I thought, what if Santa wrongly believed I was terrible, promised to give me presents, and then took them away? Some nights leading up to Christmas, I tossed and turned and could hardly sleep, worrying about such things. I decided I didn’t trust Santa Claus.
But I’ll never forget how Mama created a whirlwind of smells in our home every Christmas morning that was enough to send a child into hysterics. She baked German chocolate, lane, and lemon-frosted cakes weeks earlier, wrapped them in aluminum foil, and placed them on a tall buffet just out of our reach. The aroma of cornbread dressing with chicken broth, celery, onions, and butter baking in the oven sliced through my nostrils like a razor blade. Even my least favorite dish, turkey as dry as driftwood, was a vision with its golden-brown breast and a cavity filled with juicy stuffing.
Fire crackling in a potbellied stove cast warmth throughout the house, enhancing the pine needle fragrance from a scrawny pine tree chopped from our woods and decked with silver garland, shimmering like a hula skirt. The citrus smell of a crate of oranges and red apples around the tree was warm and inviting. Little Topsy raisins in a box with the picture of a black girl, skinny-legged with plaits standing on her head, tasted like pure sugar. Mama bustled in the kitchen, rattling dishes and pans as steam whistled beneath boiling pots on the stove.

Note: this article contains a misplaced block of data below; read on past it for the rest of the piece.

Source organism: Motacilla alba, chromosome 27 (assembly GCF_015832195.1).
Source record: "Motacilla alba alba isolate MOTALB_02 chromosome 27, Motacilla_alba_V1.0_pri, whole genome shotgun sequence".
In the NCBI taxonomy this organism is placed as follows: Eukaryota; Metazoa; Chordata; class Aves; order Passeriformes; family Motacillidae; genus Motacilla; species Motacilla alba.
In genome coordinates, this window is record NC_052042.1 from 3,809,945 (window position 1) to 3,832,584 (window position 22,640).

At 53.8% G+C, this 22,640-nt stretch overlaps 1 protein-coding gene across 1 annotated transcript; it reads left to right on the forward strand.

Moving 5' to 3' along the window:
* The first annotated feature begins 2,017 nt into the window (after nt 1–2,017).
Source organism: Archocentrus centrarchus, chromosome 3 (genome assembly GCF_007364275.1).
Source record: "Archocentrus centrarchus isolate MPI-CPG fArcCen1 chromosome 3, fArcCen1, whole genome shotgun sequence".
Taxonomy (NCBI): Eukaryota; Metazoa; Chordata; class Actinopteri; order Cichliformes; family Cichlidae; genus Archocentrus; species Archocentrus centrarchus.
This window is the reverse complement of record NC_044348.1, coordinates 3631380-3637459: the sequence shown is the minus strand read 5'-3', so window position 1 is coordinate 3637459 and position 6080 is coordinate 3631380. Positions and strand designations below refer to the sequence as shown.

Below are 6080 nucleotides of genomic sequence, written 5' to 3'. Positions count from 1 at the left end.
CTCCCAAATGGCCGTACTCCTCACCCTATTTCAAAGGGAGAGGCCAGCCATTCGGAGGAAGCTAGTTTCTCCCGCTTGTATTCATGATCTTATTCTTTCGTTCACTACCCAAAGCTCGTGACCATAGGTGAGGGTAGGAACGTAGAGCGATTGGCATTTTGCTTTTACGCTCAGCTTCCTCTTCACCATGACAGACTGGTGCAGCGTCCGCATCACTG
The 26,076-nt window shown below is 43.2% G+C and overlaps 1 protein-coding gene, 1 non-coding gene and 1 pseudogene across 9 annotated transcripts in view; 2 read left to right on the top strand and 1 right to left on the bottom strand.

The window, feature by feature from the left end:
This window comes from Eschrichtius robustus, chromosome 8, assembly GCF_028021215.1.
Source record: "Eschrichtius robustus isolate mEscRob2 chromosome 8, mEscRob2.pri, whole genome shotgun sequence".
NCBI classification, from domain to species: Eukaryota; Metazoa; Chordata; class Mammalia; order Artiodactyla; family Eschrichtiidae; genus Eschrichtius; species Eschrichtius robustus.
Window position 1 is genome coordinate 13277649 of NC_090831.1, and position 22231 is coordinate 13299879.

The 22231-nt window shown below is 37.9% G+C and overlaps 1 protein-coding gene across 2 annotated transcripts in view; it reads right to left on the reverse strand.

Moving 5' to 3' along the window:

Every year when I was a little girl, Daddy tiptoed into our bedroom on Christmas morning. “Better come see what Santa Claus brought ya’.” I threw the covers back, and my bare feet hit the wooden planks, racing to the living room to look beneath the tree. The sole gift I wanted was the fruit, which we only received at Christmas. With an apple individually wrapped in thin purple paper and smelling like heaven, the juice from an orange sliding down my arm, and a stem of Little Topsy raisins, I didn’t need any presents. I have bad memories of the few occasions we received gifts other than clothing.